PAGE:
While the United States imported 36 million tonnes of steel in 2017, with Canada, Brazil and South Korea the leading suppliers, that was less than 8 percent of global steel market traded volumes of 473 million tonnes during the year.
(For an interactive graphic on 'U.S. steel products imports' click http://tmsnrt.rs/2oPeo1z)
Also, while tariffs would price some imports out of the U.S. market, analysts at consultants Wood Mackenzie estimate that at most 18 million tonnes would be diverted to other markets - or less than 4 percent of annual traded volumes.
"The volume is relatively small and won't have a big impact on prices," said Roberto Cola, vice president of the ASEAN Iron and Steel Council (AISC), which represents steelmakers in Southeast Asia.
U.S. President Donald Trump said last week the United States would apply 25 percent tariffs on steel and 10 percent on aluminum to protect domestic producers, prompting major trading partners to threaten retaliation.
"It's not the commodity, it's the act of unilaterally imposing tariffs. Nobody does that. Usually there's a process, there are trade remedies. This is out of the ordinary. It so happened there's a strong steel lobby in the U.S," said Cola.
Chinese steel prices, which drive global prices, are still nearly 40 percent higher than when Trump first launched his "Section 232" investigation in April into whether steel and aluminum imports threatened U.S. national security.
Capital Economics chief commodities economist Caroline Bain said global markets and U.S. trading partners were on edge because they feared the new tariffs were the first of many to come, rather than over concerns about the metals sector.
The research house expects U.S. steel to end 2018 at $700 per ton, up from $476 a ton before Trump was elected in October 2016, but believes Chinese prices won't be hit because the its steel exports to the United States have collapsed.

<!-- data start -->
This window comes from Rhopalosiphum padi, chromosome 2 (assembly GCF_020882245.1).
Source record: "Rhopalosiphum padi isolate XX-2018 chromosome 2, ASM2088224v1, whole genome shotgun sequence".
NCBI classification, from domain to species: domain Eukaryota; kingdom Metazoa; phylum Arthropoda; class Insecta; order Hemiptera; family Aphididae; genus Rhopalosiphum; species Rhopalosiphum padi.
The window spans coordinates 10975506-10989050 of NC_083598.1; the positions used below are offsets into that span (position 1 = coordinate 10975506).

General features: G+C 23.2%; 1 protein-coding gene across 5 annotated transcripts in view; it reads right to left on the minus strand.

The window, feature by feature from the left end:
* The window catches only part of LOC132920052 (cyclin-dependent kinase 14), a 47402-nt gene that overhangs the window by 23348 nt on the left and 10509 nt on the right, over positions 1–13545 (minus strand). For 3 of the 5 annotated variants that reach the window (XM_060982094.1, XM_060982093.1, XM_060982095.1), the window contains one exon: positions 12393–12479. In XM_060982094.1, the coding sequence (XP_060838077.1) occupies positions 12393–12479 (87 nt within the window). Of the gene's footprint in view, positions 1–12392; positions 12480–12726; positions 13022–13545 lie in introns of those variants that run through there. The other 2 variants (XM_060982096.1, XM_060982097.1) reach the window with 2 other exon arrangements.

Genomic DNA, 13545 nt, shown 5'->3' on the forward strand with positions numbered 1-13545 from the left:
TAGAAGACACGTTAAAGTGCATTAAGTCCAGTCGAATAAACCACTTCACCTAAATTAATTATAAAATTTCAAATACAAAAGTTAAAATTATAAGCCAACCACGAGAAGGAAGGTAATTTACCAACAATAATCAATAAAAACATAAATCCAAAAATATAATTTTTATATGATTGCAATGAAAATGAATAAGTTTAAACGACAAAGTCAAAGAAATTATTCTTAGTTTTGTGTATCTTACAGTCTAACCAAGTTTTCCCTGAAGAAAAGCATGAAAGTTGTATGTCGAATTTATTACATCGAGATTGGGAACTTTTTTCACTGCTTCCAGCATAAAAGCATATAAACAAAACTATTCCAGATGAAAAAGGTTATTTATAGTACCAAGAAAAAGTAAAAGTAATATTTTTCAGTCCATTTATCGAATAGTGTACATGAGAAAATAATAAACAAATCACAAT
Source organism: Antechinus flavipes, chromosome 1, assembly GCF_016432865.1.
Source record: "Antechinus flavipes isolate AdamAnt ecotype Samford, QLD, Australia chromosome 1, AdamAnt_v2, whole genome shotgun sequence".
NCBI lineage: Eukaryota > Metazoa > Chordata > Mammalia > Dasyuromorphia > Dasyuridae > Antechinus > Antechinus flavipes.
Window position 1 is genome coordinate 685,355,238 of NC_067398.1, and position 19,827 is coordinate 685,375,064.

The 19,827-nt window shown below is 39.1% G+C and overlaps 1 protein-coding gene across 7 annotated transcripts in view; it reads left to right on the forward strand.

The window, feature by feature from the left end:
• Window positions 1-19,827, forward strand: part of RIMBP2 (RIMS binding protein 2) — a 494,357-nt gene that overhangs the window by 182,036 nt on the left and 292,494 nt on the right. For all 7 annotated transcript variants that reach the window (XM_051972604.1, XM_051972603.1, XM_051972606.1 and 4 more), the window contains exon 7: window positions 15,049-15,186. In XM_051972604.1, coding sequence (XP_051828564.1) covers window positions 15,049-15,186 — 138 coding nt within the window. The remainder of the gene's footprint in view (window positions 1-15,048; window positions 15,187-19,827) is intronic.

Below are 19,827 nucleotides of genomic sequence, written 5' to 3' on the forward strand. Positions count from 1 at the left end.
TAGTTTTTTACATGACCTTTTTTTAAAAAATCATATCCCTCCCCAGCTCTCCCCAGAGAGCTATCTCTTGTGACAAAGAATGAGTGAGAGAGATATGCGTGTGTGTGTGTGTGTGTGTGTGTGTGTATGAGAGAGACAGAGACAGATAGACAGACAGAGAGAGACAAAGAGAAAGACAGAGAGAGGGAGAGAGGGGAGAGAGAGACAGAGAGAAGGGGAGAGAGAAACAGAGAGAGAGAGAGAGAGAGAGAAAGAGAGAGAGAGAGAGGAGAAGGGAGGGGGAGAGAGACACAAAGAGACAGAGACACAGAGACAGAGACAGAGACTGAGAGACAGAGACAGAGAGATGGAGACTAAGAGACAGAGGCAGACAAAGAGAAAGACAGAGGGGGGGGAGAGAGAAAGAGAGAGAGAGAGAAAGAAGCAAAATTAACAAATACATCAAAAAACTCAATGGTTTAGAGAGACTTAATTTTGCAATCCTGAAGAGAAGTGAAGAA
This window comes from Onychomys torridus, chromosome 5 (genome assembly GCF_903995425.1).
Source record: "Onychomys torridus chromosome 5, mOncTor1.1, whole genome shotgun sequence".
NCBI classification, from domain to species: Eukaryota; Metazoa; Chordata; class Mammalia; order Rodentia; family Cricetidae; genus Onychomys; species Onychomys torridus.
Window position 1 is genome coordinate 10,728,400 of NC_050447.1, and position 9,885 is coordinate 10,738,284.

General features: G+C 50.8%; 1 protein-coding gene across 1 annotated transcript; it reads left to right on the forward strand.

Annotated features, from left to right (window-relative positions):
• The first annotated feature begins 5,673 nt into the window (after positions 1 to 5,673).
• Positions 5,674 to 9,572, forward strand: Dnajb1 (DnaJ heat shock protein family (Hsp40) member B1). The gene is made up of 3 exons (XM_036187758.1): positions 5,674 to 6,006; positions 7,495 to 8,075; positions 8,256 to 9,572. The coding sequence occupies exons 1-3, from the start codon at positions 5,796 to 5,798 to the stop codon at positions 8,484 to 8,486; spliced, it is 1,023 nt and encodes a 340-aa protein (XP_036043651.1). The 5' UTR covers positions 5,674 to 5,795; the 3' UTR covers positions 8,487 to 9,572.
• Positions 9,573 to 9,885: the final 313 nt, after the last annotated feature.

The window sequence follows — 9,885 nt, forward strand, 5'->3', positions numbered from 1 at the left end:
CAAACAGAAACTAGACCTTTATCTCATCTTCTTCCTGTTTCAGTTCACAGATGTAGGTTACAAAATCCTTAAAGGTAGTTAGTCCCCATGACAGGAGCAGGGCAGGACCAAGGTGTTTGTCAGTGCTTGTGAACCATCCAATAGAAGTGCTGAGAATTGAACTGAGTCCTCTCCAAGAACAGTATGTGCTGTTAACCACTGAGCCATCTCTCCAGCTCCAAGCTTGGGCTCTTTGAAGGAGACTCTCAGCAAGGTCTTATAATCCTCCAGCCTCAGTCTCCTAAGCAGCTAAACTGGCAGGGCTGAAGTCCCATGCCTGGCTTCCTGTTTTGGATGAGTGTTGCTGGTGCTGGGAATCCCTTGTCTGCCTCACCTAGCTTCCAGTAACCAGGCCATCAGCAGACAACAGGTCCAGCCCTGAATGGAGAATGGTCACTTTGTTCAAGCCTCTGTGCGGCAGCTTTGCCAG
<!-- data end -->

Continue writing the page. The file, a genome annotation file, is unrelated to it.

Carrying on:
(GRAPHIC: U.S. steel imports - http://reut.rs/2D8jBWa)
WEATHERING THE STORM
The White House said Trump is set to sign a presidential proclamation to establish the tariffs by the end of the week, with a 30-day exemption for Canada and Mexico which could be extended.
Despite the decline in Chinese steel exports in recent years, analysts say Trump's tariffs are first and foremost aimed at China.
(GRAPHIC: China steel exports - http://tmsnrt.rs/2CPpHuI)
Its industrial expansion created massive overcapacity in the steel sector and surging exports, which forced some producers to export to markets such as the United States, weighed on global steel prices, and hurt U.S. steelmakers.
The U.S. president has blamed subsidized or unfairly traded industrial goods from China for decimating U.S. industries such as steel and coal and he ran for election on a ticket of restoring blue collar jobs.
Still, the United States already has 29 duties in place against Chinese steel products. Last year, China's steel exports to the United States fell to just 1 percent of its total steel exports, according to Reuters calculations.
The China Iron and Steel Association, the powerful industry body in a country that produces half the world's steel, said the tariffs would have little impact. China only exports 0.1 percent of its overall output to the United States.